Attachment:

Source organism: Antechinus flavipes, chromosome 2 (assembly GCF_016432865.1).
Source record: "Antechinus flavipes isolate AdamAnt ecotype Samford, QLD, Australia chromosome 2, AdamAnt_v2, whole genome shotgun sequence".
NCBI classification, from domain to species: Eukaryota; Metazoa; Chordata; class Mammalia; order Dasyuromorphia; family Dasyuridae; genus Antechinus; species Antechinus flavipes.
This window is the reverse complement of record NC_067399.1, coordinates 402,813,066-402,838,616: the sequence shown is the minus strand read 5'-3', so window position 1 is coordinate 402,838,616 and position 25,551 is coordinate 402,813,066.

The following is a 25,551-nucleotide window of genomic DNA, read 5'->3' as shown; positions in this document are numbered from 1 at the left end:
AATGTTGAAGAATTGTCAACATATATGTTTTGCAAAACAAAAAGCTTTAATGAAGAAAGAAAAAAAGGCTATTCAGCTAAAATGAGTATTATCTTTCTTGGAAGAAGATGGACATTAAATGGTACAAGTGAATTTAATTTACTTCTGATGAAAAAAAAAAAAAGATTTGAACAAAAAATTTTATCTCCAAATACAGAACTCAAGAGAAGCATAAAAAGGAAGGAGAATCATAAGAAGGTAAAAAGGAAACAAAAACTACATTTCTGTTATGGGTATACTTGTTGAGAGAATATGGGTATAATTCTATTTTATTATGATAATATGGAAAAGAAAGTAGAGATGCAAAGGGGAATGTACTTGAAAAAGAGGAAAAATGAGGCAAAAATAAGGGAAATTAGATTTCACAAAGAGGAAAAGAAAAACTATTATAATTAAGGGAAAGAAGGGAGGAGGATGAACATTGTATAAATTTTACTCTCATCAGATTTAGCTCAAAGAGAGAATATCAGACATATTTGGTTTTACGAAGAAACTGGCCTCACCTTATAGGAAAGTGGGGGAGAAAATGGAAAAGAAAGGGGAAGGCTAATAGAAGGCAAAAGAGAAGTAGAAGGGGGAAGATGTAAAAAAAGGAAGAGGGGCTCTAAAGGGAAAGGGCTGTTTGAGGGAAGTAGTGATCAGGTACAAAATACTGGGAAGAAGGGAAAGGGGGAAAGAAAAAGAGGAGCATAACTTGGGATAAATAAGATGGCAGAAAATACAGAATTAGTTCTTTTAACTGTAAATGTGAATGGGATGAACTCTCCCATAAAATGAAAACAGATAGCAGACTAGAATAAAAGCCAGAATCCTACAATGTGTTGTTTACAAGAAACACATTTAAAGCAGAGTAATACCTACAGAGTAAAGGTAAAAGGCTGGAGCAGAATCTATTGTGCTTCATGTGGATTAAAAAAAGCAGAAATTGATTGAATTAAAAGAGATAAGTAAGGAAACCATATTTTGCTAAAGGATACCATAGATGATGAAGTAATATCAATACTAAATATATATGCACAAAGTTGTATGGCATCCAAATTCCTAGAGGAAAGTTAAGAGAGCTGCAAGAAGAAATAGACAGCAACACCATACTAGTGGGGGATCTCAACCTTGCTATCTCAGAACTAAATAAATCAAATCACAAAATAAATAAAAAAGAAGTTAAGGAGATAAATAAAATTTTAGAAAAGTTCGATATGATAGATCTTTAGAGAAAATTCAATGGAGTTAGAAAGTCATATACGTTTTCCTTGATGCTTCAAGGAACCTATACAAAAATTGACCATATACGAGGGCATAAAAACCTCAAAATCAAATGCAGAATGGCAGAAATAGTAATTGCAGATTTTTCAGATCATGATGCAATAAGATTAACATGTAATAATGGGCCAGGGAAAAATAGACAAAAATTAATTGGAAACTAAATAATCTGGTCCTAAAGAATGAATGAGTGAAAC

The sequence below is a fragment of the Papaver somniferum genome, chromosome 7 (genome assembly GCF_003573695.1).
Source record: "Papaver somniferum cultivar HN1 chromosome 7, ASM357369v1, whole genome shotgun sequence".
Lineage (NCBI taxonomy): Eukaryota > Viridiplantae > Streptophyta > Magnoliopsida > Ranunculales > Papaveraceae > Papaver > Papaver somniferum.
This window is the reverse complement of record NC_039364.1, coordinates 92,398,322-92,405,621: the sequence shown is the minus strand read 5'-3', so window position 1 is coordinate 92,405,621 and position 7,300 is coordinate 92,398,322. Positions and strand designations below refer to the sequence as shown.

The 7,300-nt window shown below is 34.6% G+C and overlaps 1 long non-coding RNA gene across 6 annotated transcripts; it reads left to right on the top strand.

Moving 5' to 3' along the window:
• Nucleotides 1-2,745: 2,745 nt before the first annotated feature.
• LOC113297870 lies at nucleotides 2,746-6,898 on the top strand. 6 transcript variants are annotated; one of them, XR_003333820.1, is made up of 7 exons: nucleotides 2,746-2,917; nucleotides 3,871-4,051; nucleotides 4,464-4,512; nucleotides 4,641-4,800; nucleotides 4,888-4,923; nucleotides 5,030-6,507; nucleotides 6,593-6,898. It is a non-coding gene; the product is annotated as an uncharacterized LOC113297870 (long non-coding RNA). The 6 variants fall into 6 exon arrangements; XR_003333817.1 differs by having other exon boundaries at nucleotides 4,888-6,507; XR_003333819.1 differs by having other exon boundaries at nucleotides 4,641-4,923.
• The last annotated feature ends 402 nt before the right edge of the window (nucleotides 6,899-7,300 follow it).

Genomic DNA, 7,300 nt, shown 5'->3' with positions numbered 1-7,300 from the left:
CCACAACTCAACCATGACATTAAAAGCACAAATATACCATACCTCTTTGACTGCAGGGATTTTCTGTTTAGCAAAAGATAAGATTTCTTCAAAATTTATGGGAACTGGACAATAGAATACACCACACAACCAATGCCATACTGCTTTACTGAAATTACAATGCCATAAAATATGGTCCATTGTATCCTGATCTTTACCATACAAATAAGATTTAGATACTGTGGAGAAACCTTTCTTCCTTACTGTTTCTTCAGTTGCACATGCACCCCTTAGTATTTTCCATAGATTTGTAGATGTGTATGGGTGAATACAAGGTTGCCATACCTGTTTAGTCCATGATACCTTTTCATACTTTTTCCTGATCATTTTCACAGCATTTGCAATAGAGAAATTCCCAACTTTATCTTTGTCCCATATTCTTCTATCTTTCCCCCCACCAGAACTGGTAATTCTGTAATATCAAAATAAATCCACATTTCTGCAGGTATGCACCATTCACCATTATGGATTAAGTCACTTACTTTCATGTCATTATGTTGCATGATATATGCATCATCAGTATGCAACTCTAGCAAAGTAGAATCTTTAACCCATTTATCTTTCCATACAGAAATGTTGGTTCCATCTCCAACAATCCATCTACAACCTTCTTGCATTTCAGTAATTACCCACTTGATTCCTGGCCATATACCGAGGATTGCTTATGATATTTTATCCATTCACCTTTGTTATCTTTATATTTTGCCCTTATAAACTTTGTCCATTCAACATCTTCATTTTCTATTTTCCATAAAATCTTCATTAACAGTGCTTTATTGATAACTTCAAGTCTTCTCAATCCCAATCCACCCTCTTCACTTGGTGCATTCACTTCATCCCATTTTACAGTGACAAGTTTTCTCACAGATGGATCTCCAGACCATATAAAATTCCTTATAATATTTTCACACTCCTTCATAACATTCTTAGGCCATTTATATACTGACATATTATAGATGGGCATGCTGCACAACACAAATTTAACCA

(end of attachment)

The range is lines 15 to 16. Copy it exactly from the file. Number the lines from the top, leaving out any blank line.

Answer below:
• The last annotated feature ends 402 nt before the right edge of the window (nucleotides 6,899-7,300 follow it).

Genomic DNA, 7,300 nt, shown 5'->3' with positions numbered 1-7,300 from the left: